We need funding support for both the community hall and the organic farming.
1. Due to construction overtime (due to very high rain season and construction issue), the cost to build the community hall went over which is currently covered by UPC. We are currently putting together a fundraising team to recoup.
2. Organic Farming
With the completion of the community hall, we are working on phase 2: organic farming.
. For year long farming plan, the total budget is estimated to be US$ 9,300, which includes initial installment cost (incl. tools), acquisition of seeds and organic fertiliser, wages and meals. However, we aim to tryout the feasibility for a shorter duration of 3 months.
Therefore we seek to get funding of estimated $3500 to cover the organic farming tryout: Beginning with 10 beds, incl. land mapping, tools, composter, bio-compost, seeds, utility, land preparation. $1800 (We are mapping available tools in the neighbourhood to be used in order to reduce initial cost. Should we be able to acquire the composter and the bio-composts, the cost will be further reduced.) The tryout will take place until July 2017.
We wish this project could help foster a continuous sense of engagement that relate to the gathering, making and producing skills in bamboo architecture and organic farming. Throughout the year, a series of farming workshops and training courses will take place. Above all, the centre will be open for community events such as wedding ceremonies, community assembly, farm harvesting time, and children play space, enhancing the surrounding environment.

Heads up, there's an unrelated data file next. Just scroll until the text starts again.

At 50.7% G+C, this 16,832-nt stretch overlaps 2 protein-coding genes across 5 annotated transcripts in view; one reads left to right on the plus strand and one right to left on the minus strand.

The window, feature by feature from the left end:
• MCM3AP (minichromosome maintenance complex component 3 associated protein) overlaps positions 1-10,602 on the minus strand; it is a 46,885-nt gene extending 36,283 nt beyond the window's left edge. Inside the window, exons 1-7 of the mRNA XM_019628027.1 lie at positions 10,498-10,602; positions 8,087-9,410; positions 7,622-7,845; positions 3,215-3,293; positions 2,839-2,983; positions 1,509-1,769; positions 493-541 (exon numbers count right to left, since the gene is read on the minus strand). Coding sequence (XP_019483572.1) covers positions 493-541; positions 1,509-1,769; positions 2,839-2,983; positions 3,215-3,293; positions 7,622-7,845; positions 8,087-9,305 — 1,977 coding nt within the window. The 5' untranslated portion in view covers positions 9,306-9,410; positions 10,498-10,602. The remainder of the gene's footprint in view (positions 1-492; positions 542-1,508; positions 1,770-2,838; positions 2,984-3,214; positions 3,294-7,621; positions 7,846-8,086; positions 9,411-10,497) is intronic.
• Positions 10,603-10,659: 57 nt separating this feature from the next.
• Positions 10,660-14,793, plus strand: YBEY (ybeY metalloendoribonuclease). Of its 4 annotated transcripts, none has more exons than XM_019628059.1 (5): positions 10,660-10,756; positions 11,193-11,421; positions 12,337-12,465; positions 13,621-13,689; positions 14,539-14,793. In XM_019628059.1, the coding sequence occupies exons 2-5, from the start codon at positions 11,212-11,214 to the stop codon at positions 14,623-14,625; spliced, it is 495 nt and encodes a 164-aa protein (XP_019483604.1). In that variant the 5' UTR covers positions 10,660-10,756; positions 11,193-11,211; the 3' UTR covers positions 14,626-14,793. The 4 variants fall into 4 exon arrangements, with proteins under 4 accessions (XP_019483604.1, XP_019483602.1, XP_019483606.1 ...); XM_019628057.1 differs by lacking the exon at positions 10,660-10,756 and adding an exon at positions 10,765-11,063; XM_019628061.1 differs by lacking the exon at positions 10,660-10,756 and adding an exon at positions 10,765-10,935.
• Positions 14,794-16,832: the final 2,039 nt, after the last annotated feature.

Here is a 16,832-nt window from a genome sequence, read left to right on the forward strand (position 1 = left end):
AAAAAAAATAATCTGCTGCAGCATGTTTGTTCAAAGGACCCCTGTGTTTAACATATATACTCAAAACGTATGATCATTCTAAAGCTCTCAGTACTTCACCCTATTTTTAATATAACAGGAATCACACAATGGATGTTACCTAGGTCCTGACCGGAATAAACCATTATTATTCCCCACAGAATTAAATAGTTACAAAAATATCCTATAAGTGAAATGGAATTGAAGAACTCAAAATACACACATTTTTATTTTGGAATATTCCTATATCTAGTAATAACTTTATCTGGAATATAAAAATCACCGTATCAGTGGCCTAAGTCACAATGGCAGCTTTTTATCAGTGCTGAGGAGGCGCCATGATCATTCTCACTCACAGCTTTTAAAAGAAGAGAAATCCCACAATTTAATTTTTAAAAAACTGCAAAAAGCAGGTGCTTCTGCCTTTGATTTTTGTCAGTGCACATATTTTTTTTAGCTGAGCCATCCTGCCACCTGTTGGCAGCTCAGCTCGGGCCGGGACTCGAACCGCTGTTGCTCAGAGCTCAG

Currently, most of the males in the village work in factory making jeans, while the females arrange beads. However, according to the village chief, well before the arrival of factories, residents were primarily involved in farming and weaving of pandan leaves (which became the main produce of the region).
Therefore, in addition to ecological and communal sustenance, we also wish the farm and further work on the centre could help in making an impact in economic sustenance and, in a sense, a return to self sufficiency. For example at the moment the demand for edible flowers is big in Jakarta market and we see this as one open opportunity.
Bigger than that, this activated landscape of architecture and farming project could be generated as a prototype and advocacy in “land barricading” in other places with similar cases.
Description: Community hall, organic farm and training facilities for UPC and
Design: Kamil Muhammad, Brahmastyo Puji, Theresia Purnomo, Yantri Sinaga
Consultants: Mikael Budianastas (Universitas Parahyangan), Fauzia Anniza, Fransiska Damarratri (ASF-ID), Herman Joseph, Ade Nurhayati (Genus)
Building status: proposal (Buildify submission)
Construction period: September 2016 - March 2017 (community hall)
Needs: supply, funding support
Location: Parung, Regency of Bogor, Indonesia
Coordinates: 6°27'5.4'' S, 106°43'9.7'' E
Tags: bamboo, community, case study, landscape
Project ID: 680
Published: 2 October 2016
Last updated: 28 March 2017
(images have individual licenses)